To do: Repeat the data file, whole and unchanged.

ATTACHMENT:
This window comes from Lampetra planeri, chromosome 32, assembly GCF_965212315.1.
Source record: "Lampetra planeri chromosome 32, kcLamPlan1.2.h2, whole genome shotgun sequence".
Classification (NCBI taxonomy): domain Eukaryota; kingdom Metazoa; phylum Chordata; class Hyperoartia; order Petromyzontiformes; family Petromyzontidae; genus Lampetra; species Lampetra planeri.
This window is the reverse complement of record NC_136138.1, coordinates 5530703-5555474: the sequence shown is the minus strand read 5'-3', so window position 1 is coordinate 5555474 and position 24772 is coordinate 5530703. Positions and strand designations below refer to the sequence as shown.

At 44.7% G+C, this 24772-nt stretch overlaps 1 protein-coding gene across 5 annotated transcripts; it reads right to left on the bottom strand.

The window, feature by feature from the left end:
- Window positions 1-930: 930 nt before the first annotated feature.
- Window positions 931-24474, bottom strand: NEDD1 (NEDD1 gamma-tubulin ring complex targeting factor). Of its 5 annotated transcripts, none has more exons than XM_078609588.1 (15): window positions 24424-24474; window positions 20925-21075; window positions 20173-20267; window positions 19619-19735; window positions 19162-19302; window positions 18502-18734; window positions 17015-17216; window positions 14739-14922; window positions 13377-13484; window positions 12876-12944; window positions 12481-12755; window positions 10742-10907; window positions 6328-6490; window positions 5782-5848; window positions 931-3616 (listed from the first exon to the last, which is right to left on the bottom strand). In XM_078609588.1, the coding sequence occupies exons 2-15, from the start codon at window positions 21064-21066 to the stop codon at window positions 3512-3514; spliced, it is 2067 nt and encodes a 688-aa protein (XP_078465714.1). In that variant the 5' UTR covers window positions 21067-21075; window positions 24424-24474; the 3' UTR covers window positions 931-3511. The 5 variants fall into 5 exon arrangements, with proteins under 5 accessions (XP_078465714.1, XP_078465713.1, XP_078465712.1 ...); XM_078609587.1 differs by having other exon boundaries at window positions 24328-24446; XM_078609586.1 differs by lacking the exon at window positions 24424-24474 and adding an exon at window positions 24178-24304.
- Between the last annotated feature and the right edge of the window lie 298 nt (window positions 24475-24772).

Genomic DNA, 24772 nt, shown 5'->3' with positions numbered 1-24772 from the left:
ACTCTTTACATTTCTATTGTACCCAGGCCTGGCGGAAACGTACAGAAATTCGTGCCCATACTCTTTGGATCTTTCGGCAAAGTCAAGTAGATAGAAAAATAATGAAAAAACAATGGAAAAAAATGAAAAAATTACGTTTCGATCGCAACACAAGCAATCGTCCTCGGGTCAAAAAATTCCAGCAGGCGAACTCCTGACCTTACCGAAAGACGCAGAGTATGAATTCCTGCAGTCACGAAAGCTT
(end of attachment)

This window comes from Lampetra planeri, chromosome 32, assembly GCF_965212315.1.
Source record: "Lampetra planeri chromosome 32, kcLamPlan1.2.h2, whole genome shotgun sequence".
Classification (NCBI taxonomy): domain Eukaryota; kingdom Metazoa; phylum Chordata; class Hyperoartia; order Petromyzontiformes; family Petromyzontidae; genus Lampetra; species Lampetra planeri.
This window is the reverse complement of record NC_136138.1, coordinates 5530703-5555474: the sequence shown is the minus strand read 5'-3', so window position 1 is coordinate 5555474 and position 24772 is coordinate 5530703. Positions and strand designations below refer to the sequence as shown.

At 44.7% G+C, this 24772-nt stretch overlaps 1 protein-coding gene across 5 annotated transcripts; it reads right to left on the bottom strand.

The window, feature by feature from the left end:
- Window positions 1-930: 930 nt before the first annotated feature.
- Window positions 931-24474, bottom strand: NEDD1 (NEDD1 gamma-tubulin ring complex targeting factor). Of its 5 annotated transcripts, none has more exons than XM_078609588.1 (15): window positions 24424-24474; window positions 20925-21075; window positions 20173-20267; window positions 19619-19735; window positions 19162-19302; window positions 18502-18734; window positions 17015-17216; window positions 14739-14922; window positions 13377-13484; window positions 12876-12944; window positions 12481-12755; window positions 10742-10907; window positions 6328-6490; window positions 5782-5848; window positions 931-3616 (listed from the first exon to the last, which is right to left on the bottom strand). In XM_078609588.1, the coding sequence occupies exons 2-15, from the start codon at window positions 21064-21066 to the stop codon at window positions 3512-3514; spliced, it is 2067 nt and encodes a 688-aa protein (XP_078465714.1). In that variant the 5' UTR covers window positions 21067-21075; window positions 24424-24474; the 3' UTR covers window positions 931-3511. The 5 variants fall into 5 exon arrangements, with proteins under 5 accessions (XP_078465714.1, XP_078465713.1, XP_078465712.1 ...); XM_078609587.1 differs by having other exon boundaries at window positions 24328-24446; XM_078609586.1 differs by lacking the exon at window positions 24424-24474 and adding an exon at window positions 24178-24304.
- Between the last annotated feature and the right edge of the window lie 298 nt (window positions 24475-24772).

Genomic DNA, 24772 nt, shown 5'->3' with positions numbered 1-24772 from the left:
ACTCTTTACATTTCTATTGTACCCAGGCCTGGCGGAAACGTACAGAAATTCGTGCCCATACTCTTTGGATCTTTCGGCAAAGTCAAGTAGATAGAAAAATAATGAAAAAACAATGGAAAAAAATGAAAAAATTACGTTTCGATCGCAACACAAGCAATCGTCCTCGGGTCAAAAAATTCCAGCAGGCGAACTCCTGACCTTACCGAAAGACGCAGAGTATGAATTCCTGCAGTCACGAAAGCTT